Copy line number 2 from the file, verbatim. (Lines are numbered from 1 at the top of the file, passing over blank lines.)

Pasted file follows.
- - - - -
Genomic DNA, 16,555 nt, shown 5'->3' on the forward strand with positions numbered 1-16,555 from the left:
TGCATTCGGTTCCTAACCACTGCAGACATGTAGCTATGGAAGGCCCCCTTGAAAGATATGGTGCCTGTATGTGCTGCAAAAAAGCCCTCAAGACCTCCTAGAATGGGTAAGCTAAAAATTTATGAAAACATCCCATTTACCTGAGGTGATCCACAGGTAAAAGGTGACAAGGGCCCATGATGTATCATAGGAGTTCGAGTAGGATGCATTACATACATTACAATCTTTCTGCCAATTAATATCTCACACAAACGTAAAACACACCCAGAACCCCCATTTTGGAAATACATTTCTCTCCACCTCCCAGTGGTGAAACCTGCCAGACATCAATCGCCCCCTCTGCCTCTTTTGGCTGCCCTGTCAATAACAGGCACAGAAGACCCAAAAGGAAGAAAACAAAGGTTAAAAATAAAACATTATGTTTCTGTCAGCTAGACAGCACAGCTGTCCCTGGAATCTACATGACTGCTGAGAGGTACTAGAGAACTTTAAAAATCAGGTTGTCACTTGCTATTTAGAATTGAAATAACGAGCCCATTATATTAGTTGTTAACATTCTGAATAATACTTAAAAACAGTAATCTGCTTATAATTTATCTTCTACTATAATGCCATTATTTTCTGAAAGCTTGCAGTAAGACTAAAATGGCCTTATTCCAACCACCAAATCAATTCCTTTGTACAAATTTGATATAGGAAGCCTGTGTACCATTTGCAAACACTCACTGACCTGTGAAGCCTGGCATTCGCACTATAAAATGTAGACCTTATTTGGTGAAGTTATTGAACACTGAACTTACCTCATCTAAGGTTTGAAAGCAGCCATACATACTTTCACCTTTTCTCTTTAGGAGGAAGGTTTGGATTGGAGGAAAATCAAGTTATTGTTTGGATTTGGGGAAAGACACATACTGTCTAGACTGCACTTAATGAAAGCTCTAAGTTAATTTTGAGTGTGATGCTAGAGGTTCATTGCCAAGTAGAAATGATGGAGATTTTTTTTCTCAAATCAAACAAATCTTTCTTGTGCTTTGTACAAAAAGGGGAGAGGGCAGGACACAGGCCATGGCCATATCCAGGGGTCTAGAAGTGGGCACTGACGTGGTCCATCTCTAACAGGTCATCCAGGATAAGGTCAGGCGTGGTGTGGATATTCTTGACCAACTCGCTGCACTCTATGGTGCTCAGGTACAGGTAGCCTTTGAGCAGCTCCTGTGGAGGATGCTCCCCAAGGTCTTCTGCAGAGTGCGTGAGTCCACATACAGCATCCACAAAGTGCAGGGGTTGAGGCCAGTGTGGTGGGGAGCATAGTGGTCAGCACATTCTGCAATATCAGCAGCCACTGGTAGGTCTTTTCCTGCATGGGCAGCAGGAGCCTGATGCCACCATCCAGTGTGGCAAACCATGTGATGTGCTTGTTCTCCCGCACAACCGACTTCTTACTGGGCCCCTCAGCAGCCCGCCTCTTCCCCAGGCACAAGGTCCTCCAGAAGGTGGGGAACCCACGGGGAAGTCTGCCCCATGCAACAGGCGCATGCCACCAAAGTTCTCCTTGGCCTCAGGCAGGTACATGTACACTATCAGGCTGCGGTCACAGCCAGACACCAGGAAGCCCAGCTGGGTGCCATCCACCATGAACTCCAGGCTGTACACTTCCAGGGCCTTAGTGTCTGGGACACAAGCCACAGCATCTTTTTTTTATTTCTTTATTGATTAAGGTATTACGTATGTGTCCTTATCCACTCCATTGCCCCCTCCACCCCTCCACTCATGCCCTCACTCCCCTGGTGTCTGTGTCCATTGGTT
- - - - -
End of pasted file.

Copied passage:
TGCATTCGGTTCCTAACCACTGCAGACATGTAGCTATGGAAGGCCCCCTTGAAAGATATGGTGCCTGTATGTGCTGCAAAAAAGCCCTCAAGACCTCCTAGAATGGGTAAGCTAAAAATTTATGAAAACATCCCATTTACCTGAGGTGATCCACAGGTAAAAGGTGACAAGGGCCCATGATGTATCATAGGAGTTCGAGTAGGATGCATTACATACATTACAATCTTTCTGCCAATTAATATCTCACACAAACGTAAAACACACCCAGAACCCCCATTTTGGAAATACATTTCTCTCCACCTCCCAGTGGTGAAACCTGCCAGACATCAATCGCCCCCTCTGCCTCTTTTGGCTGCCCTGTCAATAACAGGCACAGAAGACCCAAAAGGAAGAAAACAAAGGTTAAAAATAAAACATTATGTTTCTGTCAGCTAGACAGCACAGCTGTCCCTGGAATCTACATGACTGCTGAGAGGTACTAGAGAACTTTAAAAATCAGGTTGTCACTTGCTATTTAGAATTGAAATAACGAGCCCATTATATTAGTTGTTAACATTCTGAATAATACTTAAAAACAGTAATCTGCTTATAATTTATCTTCTACTATAATGCCATTATTTTCTGAAAGCTTGCAGTAAGACTAAAATGGCCTTATTCCAACCACCAAATCAATTCCTTTGTACAAATTTGATATAGGAAGCCTGTGTACCATTTGCAAACACTCACTGACCTGTGAAGCCTGGCATTCGCACTATAAAATGTAGACCTTATTTGGTGAAGTTATTGAACACTGAACTTACCTCATCTAAGGTTTGAAAGCAGCCATACATACTTTCACCTTTTCTCTTTAGGAGGAAGGTTTGGATTGGAGGAAAATCAAGTTATTGTTTGGATTTGGGGAAAGACACATACTGTCTAGACTGCACTTAATGAAAGCTCTAAGTTAATTTTGAGTGTGATGCTAGAGGTTCATTGCCAAGTAGAAATGATGGAGATTTTTTTTCTCAAATCAAACAAATCTTTCTTGTGCTTTGTACAAAAAGGGGAGAGGGCAGGACACAGGCCATGGCCATATCCAGGGGTCTAGAAGTGGGCACTGACGTGGTCCATCTCTAACAGGTCATCCAGGATAAGGTCAGGCGTGGTGTGGATATTCTTGACCAACTCGCTGCACTCTATGGTGCTCAGGTACAGGTAGCCTTTGAGCAGCTCCTGTGGAGGATGCTCCCCAAGGTCTTCTGCAGAGTGCGTGAGTCCACATACAGCATCCACAAAGTGCAGGGGTTGAGGCCAGTGTGGTGGGGAGCATAGTGGTCAGCACATTCTGCAATATCAGCAGCCACTGGTAGGTCTTTTCCTGCATGGGCAGCAGGAGCCTGATGCCACCATCCAGTGTGGCAAACCATGTGATGTGCTTGTTCTCCCGCACAACCGACTTCTTACTGGGCCCCTCAGCAGCCCGCCTCTTCCCCAGGCACAAGGTCCTCCAGAAGGTGGGGAACCCACGGGGAAGTCTGCCCCATGCAACAGGCGCATGCCACCAAAGTTCTCCTTGGCCTCAGGCAGGTACATGTACACTATCAGGCTGCGGTCACAGCCAGACACCAGGAAGCCCAGCTGGGTGCCATCCACCATGAACTCCAGGCTGTACACTTCCAGGGCCTTAGTGTCTGGGACACAAGCCACAGCATCTTTTTTTTATTTCTTTATTGATTAAGGTATTACGTATGTGTCCTTATCCACTCCATTGCCCCCTCCACCCCTCCACTCATGCCCTCACTCCCCTGGTGTCTGTGTCCATTGGTT